Adam Blatner

Words and Images from the Mind of Adam Blatner

Meaning as Vital-Mind-M

Originally posted on August 19, 2011

I’ve been thinking of the need for a sense of meaning in life, becoming more intensely aware of the need for this to be operating at a certain level. It occurs to me that feeling that life is meaningful is a kind of psycho-cultural nutrient, a kind of vitamin-equivalent that I call a “Vital-Mind” component.

I think a sense of meaning in life is an aggregate experience, like a sense of self (which I write about on a paper on my website), or a sense of being optimally or even adequately socially connected—versus alienated, and so forth. These experiences can also overlap a bit.

What makes for a sense of meaning in life? I suspect, for starters, some of the following:
  – having a job that one believes is helping substantially to make the world a better place, or in other ways fulfilling God’s purpose or some other high ideal
  – being able to align with any other role or activity that partakes of the sense of destiny, especially if it is optimistic
  – participating in any framework in which one’s efforts are imagined to transcend one’s own life— religion sometimes includes this
  – participating in a conscious or near-conscious sense of progress, the evolution of consciousness, the betterment of humanity
  – helping others, doing even a little to help out, love being its own justification
  – maintaining an ethnicity or tradition that one feels proud of keeping going, passing along to the next tradition certain values that are intuitively sensed as good
  – participating in any cause associated with hope for a group or humanity
  – participating in fighting against a clear enemy, and/or a sense of rightness in fighting against "evil"
  – feeling identified with a larger group of people with a high morale and sense of purpose

What might be added—but is not as necessary as I used to think—is the presence of a consciously-thought about philosophy of life, or the contemplation of theological concepts or other theories. I personally enjoy these and they add to my sense of the meaning of life, as seen in other recent and past blog posts. But, honestly, lots of folks have a vivid sense of life as meaningful, although they can’t express much in the way of why they feel that way. Also, many who do philosophize are also not deeply consoled by their ponderings of the way things work—so philosophy does not in itself guarantee a strengthening of the sense of meaning in life.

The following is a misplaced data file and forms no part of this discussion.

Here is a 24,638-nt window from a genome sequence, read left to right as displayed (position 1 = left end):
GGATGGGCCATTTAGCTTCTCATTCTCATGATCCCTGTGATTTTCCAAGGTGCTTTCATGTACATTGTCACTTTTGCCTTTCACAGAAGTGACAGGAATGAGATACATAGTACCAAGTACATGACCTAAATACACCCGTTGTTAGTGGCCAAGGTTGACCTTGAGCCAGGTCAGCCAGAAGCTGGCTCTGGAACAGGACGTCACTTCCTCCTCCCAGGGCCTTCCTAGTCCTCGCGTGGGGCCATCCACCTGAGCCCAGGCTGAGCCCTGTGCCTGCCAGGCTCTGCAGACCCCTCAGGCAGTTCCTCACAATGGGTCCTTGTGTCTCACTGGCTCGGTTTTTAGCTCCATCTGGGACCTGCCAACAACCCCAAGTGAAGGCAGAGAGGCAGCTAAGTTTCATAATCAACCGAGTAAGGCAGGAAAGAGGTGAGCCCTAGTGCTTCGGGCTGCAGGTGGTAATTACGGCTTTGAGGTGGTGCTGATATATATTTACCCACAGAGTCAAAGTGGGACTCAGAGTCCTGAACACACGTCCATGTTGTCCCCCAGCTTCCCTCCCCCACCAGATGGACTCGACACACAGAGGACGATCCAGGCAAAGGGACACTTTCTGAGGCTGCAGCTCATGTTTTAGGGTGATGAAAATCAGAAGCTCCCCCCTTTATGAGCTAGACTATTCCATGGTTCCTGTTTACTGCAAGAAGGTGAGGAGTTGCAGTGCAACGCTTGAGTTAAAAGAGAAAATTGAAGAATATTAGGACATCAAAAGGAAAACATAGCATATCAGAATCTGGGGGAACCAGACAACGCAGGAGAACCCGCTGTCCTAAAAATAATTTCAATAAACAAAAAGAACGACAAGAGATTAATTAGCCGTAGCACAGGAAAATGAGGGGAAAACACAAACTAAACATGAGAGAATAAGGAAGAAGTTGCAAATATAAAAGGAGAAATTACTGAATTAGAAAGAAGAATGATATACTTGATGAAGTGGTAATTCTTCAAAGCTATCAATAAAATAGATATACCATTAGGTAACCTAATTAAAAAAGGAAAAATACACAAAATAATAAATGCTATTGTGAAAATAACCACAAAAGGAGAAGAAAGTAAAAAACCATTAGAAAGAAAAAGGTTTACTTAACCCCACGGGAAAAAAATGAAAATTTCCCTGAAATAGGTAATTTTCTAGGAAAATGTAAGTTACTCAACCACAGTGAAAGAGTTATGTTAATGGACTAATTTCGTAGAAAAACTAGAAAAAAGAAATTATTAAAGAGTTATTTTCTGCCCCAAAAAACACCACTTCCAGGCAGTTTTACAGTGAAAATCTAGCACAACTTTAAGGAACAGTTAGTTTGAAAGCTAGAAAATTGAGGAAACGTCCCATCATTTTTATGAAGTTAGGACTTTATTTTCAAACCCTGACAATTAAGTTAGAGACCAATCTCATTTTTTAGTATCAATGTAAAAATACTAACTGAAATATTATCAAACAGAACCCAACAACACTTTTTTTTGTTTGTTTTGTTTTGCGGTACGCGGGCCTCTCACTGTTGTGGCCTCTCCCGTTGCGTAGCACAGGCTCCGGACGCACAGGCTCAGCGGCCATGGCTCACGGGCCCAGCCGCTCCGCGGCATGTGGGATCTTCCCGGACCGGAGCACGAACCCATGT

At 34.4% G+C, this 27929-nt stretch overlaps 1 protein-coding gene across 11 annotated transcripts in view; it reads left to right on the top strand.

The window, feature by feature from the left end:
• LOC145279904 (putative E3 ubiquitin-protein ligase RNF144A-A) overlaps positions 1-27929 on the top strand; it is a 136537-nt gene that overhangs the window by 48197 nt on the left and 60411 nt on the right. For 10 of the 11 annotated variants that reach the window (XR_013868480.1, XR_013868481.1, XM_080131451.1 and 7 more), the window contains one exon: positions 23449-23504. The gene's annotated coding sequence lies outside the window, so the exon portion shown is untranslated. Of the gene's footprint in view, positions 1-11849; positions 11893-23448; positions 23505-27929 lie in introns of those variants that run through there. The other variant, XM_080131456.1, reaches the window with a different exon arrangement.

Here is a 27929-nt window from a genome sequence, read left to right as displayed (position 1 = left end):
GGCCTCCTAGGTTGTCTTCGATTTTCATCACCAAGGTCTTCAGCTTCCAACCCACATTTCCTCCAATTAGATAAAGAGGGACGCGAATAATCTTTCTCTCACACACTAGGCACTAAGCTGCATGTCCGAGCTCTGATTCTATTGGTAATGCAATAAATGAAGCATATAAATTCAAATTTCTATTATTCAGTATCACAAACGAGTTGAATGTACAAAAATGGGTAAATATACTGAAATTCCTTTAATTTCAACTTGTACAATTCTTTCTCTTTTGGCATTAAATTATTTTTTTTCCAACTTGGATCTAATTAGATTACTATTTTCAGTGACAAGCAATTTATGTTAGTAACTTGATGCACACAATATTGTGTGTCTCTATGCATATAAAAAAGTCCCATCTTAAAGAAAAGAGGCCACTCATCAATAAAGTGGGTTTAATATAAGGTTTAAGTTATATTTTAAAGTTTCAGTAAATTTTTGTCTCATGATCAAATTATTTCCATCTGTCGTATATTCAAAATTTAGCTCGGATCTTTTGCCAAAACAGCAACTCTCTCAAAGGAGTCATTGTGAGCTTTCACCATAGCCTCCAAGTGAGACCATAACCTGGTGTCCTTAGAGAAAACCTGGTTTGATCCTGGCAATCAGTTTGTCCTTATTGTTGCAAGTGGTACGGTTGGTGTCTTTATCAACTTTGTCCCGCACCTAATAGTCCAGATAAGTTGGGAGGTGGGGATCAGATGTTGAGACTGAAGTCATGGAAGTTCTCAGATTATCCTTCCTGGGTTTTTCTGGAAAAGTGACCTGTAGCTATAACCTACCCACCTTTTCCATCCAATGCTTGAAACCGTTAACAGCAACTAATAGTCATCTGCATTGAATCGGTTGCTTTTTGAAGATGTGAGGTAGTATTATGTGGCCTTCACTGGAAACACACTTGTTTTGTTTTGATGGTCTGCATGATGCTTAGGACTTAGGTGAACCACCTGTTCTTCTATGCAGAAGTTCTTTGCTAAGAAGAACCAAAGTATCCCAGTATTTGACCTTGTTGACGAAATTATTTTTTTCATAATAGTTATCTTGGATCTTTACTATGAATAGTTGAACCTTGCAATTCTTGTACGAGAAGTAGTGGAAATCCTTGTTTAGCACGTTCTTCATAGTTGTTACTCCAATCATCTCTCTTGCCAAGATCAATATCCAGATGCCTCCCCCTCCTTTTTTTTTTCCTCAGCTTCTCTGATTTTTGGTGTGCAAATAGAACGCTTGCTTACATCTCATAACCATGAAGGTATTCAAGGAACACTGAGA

Lest the aforementioned factors seem so general that they include everyone, I want to suggest that I suspect that a great many people today feel a marginal or sub-marginal sense of meaning in their lives. One can participate so weakly, and very often not be participating at all in any of the aforementioned activities. It’s easy to live a life of selfish gratification, not only from sex and alcohol and drugs, but also from a retreat into television, various simple pastimes, video games, etc.

More, if one works at a job that is “just a job,” that is not experienced as really adding value to the world; or worse, if the worker secretly doubts whether the enterprise is truly helpful—and, frankly, I see a goodly number of roles in our world as supporting trivia or feeding low-grade addictions—, I think it quite possible that this could also add to a sense of meaninglessness.

Finally, I think that a marginal or full deficit in Vital-mind M might make people far more vulnerable to becoming anxious or depressed in the course of life’s ups and downs. In the face of trauma, this deficiency can make post-traumatic stress disorder (PTSD) worse and more tenacious. I’m reminded here of the writings of the pioneer of existential psychiatry, Dr.Viktor Frankl.  Well, enough for now.

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